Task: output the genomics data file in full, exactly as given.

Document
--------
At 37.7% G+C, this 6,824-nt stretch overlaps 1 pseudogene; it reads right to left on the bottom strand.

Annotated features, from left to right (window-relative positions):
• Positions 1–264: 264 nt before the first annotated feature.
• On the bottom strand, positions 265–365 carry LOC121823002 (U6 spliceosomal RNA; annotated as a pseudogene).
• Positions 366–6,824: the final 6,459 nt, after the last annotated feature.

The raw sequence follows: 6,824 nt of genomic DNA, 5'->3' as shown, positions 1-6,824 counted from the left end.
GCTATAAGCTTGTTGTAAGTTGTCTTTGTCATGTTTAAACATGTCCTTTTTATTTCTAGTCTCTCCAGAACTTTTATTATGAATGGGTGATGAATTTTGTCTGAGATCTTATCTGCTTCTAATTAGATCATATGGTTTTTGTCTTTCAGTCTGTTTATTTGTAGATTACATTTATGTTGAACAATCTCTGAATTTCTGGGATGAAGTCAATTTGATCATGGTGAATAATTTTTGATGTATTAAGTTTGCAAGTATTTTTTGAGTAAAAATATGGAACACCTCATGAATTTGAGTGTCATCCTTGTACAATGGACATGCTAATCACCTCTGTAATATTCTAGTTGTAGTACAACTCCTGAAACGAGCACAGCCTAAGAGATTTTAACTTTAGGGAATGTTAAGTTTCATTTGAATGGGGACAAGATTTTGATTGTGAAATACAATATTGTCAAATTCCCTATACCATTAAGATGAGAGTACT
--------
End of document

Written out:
At 37.7% G+C, this 6,824-nt stretch overlaps 1 pseudogene; it reads right to left on the bottom strand.

Annotated features, from left to right (window-relative positions):
• Positions 1–264: 264 nt before the first annotated feature.
• On the bottom strand, positions 265–365 carry LOC121823002 (U6 spliceosomal RNA; annotated as a pseudogene).
• Positions 366–6,824: the final 6,459 nt, after the last annotated feature.

The raw sequence follows: 6,824 nt of genomic DNA, 5'->3' as shown, positions 1-6,824 counted from the left end.
GCTATAAGCTTGTTGTAAGTTGTCTTTGTCATGTTTAAACATGTCCTTTTTATTTCTAGTCTCTCCAGAACTTTTATTATGAATGGGTGATGAATTTTGTCTGAGATCTTATCTGCTTCTAATTAGATCATATGGTTTTTGTCTTTCAGTCTGTTTATTTGTAGATTACATTTATGTTGAACAATCTCTGAATTTCTGGGATGAAGTCAATTTGATCATGGTGAATAATTTTTGATGTATTAAGTTTGCAAGTATTTTTTGAGTAAAAATATGGAACACCTCATGAATTTGAGTGTCATCCTTGTACAATGGACATGCTAATCACCTCTGTAATATTCTAGTTGTAGTACAACTCCTGAAACGAGCACAGCCTAAGAGATTTTAACTTTAGGGAATGTTAAGTTTCATTTGAATGGGGACAAGATTTTGATTGTGAAATACAATATTGTCAAATTCCCTATACCATTAAGATGAGAGTACT